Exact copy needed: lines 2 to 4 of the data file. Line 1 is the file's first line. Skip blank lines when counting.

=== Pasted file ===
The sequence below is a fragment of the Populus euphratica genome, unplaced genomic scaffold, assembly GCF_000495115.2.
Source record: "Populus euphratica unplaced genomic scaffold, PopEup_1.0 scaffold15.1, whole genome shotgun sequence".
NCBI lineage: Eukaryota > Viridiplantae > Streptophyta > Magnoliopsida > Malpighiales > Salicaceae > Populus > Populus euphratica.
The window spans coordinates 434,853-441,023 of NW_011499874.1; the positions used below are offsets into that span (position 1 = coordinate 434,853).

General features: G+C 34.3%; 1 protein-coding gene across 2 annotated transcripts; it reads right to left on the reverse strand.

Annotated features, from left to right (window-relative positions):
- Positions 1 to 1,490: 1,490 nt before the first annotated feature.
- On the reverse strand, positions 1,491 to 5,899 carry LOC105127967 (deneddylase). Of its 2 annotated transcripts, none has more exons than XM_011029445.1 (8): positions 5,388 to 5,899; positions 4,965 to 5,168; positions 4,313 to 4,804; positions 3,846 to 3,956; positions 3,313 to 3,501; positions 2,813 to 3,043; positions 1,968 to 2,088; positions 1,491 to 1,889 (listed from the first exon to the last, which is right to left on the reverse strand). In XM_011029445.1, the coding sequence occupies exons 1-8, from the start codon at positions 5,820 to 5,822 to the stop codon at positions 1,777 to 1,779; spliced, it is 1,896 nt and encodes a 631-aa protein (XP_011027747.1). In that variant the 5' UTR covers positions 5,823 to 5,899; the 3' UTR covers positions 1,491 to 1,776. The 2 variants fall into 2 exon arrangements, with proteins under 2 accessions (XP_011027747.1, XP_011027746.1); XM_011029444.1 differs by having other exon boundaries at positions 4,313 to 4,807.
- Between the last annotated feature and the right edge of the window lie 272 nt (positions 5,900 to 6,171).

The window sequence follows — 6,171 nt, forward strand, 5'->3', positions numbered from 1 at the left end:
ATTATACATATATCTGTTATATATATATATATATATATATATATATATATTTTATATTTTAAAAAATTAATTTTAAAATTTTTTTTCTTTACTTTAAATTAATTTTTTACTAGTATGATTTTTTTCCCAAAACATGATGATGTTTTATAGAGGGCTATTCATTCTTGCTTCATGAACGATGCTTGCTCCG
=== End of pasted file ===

Source record: "Populus euphratica unplaced genomic scaffold, PopEup_1.0 scaffold15.1, whole genome shotgun sequence".
NCBI lineage: Eukaryota > Viridiplantae > Streptophyta > Magnoliopsida > Malpighiales > Salicaceae > Populus > Populus euphratica.
The window spans coordinates 434,853-441,023 of NW_011499874.1; the positions used below are offsets into that span (position 1 = coordinate 434,853).